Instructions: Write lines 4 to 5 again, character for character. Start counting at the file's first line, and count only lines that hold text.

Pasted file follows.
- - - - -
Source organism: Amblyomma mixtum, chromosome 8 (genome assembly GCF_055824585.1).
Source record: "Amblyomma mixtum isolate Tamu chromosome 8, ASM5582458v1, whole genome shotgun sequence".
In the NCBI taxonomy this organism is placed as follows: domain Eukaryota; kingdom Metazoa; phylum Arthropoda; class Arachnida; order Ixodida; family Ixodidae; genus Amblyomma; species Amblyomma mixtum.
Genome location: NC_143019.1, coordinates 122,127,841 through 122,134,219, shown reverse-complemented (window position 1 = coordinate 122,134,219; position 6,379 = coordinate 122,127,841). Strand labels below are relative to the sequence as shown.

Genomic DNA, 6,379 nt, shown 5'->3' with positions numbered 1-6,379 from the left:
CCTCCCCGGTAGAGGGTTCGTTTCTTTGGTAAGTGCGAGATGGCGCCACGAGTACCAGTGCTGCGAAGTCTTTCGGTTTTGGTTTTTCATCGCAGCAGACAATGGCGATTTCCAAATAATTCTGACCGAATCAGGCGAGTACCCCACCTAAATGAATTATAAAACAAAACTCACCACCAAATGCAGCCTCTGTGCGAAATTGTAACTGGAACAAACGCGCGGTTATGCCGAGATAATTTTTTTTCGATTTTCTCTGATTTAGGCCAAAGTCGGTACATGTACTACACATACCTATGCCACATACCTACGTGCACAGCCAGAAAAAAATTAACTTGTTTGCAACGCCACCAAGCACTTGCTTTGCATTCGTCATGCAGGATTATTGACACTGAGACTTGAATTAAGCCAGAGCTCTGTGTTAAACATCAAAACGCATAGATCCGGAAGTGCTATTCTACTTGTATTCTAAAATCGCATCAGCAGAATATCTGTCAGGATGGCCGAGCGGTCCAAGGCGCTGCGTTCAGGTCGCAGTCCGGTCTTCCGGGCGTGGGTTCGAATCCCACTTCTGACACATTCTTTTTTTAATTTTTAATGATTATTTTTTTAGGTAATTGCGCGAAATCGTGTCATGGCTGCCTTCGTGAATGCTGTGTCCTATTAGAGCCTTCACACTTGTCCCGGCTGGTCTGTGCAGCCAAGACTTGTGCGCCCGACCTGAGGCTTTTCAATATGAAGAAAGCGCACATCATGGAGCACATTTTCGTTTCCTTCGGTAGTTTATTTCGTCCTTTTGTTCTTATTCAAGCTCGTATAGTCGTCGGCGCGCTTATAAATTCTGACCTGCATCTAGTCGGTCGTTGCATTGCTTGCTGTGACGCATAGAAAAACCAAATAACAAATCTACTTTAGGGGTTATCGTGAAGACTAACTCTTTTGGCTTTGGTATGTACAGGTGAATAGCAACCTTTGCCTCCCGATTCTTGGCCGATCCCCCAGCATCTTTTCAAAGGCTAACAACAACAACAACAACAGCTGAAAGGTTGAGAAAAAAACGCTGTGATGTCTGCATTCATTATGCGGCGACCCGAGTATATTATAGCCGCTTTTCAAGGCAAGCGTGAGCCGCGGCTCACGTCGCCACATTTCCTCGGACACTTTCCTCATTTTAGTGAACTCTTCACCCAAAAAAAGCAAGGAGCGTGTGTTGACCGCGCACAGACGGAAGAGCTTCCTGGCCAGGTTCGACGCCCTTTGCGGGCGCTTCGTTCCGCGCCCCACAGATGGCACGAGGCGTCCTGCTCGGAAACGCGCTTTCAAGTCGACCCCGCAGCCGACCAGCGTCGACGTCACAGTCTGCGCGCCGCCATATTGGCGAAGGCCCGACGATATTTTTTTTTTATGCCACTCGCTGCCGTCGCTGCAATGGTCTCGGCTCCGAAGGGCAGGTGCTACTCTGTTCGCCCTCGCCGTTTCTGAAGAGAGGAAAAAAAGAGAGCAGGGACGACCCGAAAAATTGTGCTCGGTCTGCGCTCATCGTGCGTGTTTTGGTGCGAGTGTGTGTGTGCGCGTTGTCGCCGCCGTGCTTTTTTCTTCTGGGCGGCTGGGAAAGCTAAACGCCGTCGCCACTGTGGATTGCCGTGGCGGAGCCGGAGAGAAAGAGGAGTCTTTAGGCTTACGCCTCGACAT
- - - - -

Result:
Genome location: NC_143019.1, coordinates 122,127,841 through 122,134,219, shown reverse-complemented (window position 1 = coordinate 122,134,219; position 6,379 = coordinate 122,127,841). Strand labels below are relative to the sequence as shown.

Genomic DNA, 6,379 nt, shown 5'->3' with positions numbered 1-6,379 from the left: